The Government is being challenged by German lottery agents whose tickets were seized by Customs and Excise in 1990. The agents, who sell tickets for a German state lottery, claim the Government's action contravenes the Treaty of Rome. The case is due to be heard in the European Court on 22 September.
Despite the Government's introduction of legislation for a national lottery - expected towards the end of next year - it is still illegal under the Lotteries and Amusements Act of 1976 to promote foreign lotteries in Britain. There are also restrictions under the Revenue Act of 1898.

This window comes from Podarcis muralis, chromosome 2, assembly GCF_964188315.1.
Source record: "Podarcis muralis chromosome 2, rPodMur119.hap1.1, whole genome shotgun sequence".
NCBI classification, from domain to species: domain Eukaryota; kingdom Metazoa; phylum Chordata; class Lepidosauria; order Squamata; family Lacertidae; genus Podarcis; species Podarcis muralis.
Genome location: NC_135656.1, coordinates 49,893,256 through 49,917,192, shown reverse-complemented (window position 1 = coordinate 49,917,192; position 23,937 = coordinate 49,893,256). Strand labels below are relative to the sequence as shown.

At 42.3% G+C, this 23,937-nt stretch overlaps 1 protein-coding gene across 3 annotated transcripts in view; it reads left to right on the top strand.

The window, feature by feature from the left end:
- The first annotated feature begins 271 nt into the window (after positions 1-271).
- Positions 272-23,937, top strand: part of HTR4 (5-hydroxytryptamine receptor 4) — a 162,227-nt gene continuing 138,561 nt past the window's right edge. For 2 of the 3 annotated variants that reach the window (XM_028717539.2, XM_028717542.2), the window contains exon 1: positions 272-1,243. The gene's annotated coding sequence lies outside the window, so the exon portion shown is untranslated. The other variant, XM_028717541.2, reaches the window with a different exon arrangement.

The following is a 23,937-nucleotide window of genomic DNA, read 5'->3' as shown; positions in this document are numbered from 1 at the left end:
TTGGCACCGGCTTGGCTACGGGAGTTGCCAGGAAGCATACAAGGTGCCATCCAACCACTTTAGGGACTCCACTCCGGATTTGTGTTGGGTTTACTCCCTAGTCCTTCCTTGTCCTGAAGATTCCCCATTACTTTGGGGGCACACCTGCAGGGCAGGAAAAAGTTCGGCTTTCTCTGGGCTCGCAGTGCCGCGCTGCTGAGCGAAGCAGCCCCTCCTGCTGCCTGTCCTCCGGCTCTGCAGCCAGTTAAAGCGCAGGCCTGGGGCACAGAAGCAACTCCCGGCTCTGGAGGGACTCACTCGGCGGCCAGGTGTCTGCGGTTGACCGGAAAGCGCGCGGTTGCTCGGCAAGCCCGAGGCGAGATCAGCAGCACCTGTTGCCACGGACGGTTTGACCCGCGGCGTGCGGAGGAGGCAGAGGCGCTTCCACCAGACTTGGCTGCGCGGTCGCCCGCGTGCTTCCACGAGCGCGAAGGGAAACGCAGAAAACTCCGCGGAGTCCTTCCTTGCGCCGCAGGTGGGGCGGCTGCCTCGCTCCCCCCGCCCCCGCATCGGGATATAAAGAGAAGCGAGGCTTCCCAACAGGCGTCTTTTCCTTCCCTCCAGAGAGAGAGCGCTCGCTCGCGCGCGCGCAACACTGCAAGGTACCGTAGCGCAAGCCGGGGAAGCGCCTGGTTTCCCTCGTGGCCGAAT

Marian Joseph, a partner with Pannone & Co, London solicitors representing the German agents, Jorg and Gerhard Schindler, said: 'The essence of the case is that UK law is contrary to the free movement of goods and services in the European Community.' She said the case could lead to the dismantling of lottery barriers in other EC states, as well as Britain.
State lotteries are well established in Germany, where prizes worth millions of pounds help raise money for municipal services. Lotteries are also big business in Spain and Ireland.
Britain's Lottery Bill is awaiting Royal Assent.